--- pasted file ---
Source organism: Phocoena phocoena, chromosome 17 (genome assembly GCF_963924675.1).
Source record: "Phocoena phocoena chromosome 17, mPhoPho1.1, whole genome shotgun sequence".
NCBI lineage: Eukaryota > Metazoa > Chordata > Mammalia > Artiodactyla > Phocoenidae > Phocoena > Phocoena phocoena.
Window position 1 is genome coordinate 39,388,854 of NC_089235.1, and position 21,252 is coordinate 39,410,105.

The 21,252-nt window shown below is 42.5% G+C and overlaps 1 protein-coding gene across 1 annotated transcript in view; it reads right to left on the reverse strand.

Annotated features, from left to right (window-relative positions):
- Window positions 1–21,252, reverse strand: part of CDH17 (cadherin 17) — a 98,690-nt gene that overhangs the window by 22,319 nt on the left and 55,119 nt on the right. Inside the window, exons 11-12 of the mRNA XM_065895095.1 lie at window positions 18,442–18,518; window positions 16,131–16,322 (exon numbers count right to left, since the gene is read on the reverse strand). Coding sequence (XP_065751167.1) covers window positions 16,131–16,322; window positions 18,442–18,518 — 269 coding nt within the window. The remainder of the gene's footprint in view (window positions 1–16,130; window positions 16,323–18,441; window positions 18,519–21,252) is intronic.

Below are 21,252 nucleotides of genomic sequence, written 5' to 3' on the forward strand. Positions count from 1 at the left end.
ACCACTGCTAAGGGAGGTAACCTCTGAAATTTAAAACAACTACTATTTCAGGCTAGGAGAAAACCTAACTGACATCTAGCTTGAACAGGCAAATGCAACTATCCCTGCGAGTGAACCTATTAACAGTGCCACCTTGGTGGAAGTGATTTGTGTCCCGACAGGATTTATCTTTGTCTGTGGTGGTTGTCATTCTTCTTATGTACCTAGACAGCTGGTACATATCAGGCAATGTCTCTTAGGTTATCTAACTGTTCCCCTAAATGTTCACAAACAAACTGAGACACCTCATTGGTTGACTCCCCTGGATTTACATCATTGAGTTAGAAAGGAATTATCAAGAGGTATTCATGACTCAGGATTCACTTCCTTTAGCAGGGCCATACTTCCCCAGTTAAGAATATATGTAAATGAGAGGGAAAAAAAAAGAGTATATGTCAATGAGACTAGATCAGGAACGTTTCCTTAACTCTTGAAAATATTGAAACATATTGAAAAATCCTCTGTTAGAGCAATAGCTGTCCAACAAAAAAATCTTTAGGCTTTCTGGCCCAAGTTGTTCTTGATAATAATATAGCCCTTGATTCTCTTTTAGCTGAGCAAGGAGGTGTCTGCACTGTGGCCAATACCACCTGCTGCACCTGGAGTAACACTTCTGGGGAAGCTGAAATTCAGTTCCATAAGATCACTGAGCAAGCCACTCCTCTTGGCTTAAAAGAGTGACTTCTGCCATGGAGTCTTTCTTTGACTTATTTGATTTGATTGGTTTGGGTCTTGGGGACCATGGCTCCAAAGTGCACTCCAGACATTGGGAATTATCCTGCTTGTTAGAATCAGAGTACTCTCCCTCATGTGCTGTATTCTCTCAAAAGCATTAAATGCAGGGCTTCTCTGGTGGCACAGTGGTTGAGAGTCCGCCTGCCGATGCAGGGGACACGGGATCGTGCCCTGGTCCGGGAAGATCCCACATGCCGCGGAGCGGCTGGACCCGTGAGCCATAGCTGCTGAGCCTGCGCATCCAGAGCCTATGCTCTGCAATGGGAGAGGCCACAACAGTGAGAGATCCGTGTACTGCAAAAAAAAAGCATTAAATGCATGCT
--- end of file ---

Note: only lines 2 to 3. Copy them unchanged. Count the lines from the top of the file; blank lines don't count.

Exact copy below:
Source record: "Phocoena phocoena chromosome 17, mPhoPho1.1, whole genome shotgun sequence".
NCBI lineage: Eukaryota > Metazoa > Chordata > Mammalia > Artiodactyla > Phocoenidae > Phocoena > Phocoena phocoena.